You can watch the announcement live at 1 p.m. EDT/10 a.m. via a live webcast, straight from the Grantmakers in the Arts conference in San Francisco. Follow @knightfdn on Twitter for updates during the session on Monday and join the conversation using the hashtag #artsjourn. Several themes run through the finalist’s projects, including partnerships between traditional and new media and ways to foster greater participation from cultural art lovers. The winning ideas are: Charlotte, N.C. - Developing the Next Generation of Citizen Arts Journalists Winner: The Charlotte Observer, Editor, Rick Thames Major media outlets and the University of North Carolina/Charlotte will create the Charlotte Arts News Alliance, a collective of citizen arts journalists who will publish across media platforms. These aspiring arts journalists – from high school students to adults – will receive training at the University of North Carolina at Charlotte in the arts and in journalism. The media partners (others may join as the project progresses) will act as directors of the collective and help train the new writers in weekend seminars and semester-long courses.   Once the new journalists have been prepared, they will be paid on a freelance basis by the Alliance. Every piece produced will be shared with the other media partners of the Alliance and on a new app that will also include interactive features. Several of the media partners already have initiatives underway to enhance the quantity of arts coverage. The Charlotte Observer is in the planning stages of a new, weekly Arts Alive spread and interactive web page. UNC-Charlotte is interested in creating a new course focused exclusively on arts journalism. Detroit, Mich. - Empowering the People’s Voice in Arts Criticism Winners: Jennifer Conlin and Dan Shaw iCritic Detroit will create a mobile video booth where audience members can record their video reviews of cultural events. Those reviews will be posted on local websites and shared on social media channels. Attending the performances of both established and emerging groups, iCritic Detroit will crisscross the city and weave together diverse geographic and ethnographic communities, creating a video tapestry of the city’s cultural life. iCritic Detroit also will provide a much-needed platform for residents to talk about the vibrant art scene growing in their city. Instructions will be given to iCritic users to aide them in presenting an informative and interesting video and their reviews will be curated by iCritic Detroit. Visitors to the iCritic Detroit web site will be able to follow their favorite citizen reviewers. An app will allow users to track where the iCritic Detroit is located on any given night. Early reviews will be solicited from local celebrities to generate interest. A high school competition for the most popular high school reviews and a Reviewer’s Slam at the end of the first year will further promote the project.   Miami, Fla. - Engaging the Public in Creating and Supporting Local Arts Journalism Winner: Creative ED. Inc. ArtSpotMiami will be an online arts journalism marketplace where citizen journalists pitch news stories about the local arts scene to the public and the public pays for the ideas they like to be produced. ArtSpotMiami will use the software created by the Knight-funded site SPOT.US – a crowd-funded news site for citizens, professional journalists, and news publishers – to create the site’s platform. Once the financial goal for a story idea is reached, the citizen journalist will team up with local news organizations such as WLRN and The Miami Herald to produce the story. Academic institutions including the University of Miami’s Motion Picture Program at the School of Communication and mentoring programs such as those provided by Creative ED., will provide digital media training to the new journalists. In addition to media training, the citizen journalist will be paired with a member of the media to learn how to produce for major market audiences. ArtSpotMiami will add to the SPOT.US design with interactive mapping that allows readers to select the stories they support based on selected criteria such as theme, medium and location. By leveraging available technologies for mobile devices, ArtSpot can combine storytelling with locator tools to expand the audience and enhance its experience. ArtSpot will streamline the production process and reduce costs for the journalist through information aggregators and APIs.   Philadelphia, Penn. - Combining Forces to Increase Cultural Coverage Winner: Jason Wilson, contributor, Philadelphia Daily News Drexel University faculty, students and other contributors from the university's respected online arts and culture journals will produce stories for the Philadelphia Daily News. The paper has agreed to expand its pages to accommodate the additional coverage. Philly.com will also use the material. Widening the pool of writers will enable the Daily News to pull from different expertise and voices, expanding the ways in which the arts are covered. Over the long term, the project will train emerging arts writers, providing the city with a larger pool of professional arts journalists. San Jose, Calif. Engaging Patrons in the Local Arts Scene Winner: The Bay Citizen The Silicon Valley Arts Technica is a three-part endeavor lead by The Bay Citizen that features a mapping component that visually highlights arts events, a mobile app that will allow people to add reviews, images, and comments, and a series of investigative reports probing the divide in arts funding between San Francisco and Silicon Valley. The mapping initiative will aim to address one of the biggest challenges facing the arts in Silicon Valley/ San Jose: the lack of a flourishing culture district. The Bay Citizen will work with Civic Center to develop maps that by highlighting arts events and venues throughout the city will indicate what areas have potential as arts hubs. In conjunction with mapping existing cultural assets, Civic Center will solicit feedback from San Jose residents about what kinds of art projects and venues they’d like to see in their region.   The Bay Citizen will work with Code for America to create the app that will build on the map by enabling crowdsourcing to add reviews, comments and images to the events and institutions already highlighted. Also, some of the places included in the feature story series will be integrated into the map to further enrich understanding of San Jose’s arts landscape and its future potential. Finalists will work with a consultant to develop their Idea to Action plans. They will also be eligible for up to $80,000 to implement their projects. In addition to the five finalists announced, six Honorable Mentions were also awarded for projects based in Akron, Macon, St. Paul and San Jose. For more about the challenge, visit artsjournalism.org.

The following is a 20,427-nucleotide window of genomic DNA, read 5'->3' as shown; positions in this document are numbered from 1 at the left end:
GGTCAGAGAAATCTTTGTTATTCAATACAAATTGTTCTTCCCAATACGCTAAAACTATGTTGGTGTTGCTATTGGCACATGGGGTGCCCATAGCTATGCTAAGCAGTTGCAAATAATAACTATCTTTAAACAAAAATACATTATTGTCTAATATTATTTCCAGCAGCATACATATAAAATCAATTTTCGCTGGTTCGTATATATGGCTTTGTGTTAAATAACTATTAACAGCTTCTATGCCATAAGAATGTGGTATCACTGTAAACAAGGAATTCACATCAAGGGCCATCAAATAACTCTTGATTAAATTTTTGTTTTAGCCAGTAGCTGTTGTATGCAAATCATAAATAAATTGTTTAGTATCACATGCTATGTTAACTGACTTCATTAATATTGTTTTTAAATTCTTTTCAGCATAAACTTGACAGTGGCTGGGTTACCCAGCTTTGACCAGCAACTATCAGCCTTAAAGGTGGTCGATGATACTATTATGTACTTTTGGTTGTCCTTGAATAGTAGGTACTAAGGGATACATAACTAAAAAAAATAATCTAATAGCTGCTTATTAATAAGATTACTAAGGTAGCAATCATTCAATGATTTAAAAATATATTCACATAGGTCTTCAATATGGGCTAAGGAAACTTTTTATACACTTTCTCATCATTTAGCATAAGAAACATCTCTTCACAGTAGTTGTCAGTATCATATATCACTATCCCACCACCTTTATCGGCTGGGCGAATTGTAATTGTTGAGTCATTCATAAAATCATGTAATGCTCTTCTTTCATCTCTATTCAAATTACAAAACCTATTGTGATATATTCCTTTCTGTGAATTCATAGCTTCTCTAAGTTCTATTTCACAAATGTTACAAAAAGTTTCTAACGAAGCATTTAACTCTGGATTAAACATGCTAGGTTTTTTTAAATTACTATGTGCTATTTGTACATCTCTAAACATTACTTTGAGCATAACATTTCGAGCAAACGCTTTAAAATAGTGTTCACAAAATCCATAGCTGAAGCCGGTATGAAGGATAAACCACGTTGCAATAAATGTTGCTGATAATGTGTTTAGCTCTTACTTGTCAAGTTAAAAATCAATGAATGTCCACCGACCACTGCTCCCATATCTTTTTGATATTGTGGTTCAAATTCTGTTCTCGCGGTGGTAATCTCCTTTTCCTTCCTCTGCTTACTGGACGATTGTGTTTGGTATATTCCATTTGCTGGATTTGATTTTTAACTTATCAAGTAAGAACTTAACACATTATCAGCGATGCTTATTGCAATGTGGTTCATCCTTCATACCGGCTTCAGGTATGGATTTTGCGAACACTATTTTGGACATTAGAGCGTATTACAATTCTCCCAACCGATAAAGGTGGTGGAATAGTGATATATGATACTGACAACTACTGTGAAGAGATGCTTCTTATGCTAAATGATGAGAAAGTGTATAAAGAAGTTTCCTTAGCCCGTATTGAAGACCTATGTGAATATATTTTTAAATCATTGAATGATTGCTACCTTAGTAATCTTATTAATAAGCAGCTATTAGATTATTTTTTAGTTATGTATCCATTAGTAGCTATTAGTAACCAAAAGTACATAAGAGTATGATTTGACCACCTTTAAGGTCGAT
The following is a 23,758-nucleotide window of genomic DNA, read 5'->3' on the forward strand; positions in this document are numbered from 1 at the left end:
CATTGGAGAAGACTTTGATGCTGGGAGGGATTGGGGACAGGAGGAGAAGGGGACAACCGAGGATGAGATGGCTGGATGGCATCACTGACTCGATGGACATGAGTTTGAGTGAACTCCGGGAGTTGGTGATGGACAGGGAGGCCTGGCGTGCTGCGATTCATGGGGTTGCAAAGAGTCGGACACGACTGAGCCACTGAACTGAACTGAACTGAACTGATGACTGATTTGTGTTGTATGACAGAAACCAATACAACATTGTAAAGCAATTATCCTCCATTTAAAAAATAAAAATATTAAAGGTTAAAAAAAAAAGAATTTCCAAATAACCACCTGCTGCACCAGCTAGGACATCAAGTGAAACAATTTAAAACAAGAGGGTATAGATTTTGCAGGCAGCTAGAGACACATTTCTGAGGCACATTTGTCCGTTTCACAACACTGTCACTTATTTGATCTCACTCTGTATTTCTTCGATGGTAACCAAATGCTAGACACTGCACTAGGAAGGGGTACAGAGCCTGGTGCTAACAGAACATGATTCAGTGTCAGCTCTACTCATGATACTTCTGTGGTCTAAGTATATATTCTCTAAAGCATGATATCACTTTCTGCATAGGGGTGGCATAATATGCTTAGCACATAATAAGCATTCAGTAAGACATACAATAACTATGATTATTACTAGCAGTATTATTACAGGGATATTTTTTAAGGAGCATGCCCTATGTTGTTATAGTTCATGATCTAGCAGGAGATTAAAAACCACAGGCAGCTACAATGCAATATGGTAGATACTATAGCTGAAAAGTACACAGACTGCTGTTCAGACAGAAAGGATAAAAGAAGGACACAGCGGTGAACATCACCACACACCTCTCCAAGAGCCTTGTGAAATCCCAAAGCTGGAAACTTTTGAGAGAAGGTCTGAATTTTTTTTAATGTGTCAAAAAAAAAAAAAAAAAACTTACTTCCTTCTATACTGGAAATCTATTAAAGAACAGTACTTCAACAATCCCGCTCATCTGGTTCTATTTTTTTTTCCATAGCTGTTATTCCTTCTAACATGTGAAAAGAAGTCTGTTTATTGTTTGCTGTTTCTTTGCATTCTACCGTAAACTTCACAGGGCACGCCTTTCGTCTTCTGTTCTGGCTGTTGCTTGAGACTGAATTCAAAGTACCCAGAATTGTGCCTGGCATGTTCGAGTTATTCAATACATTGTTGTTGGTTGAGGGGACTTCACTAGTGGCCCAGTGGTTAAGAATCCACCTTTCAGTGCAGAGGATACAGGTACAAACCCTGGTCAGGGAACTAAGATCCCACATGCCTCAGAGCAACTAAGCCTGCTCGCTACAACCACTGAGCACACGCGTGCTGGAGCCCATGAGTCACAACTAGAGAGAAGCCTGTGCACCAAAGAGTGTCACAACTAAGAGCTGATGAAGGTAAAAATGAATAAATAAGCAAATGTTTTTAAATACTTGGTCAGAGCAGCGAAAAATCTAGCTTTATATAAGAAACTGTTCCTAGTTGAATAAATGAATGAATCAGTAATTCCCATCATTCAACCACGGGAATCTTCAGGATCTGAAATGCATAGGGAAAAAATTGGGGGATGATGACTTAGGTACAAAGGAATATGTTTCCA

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communities / Article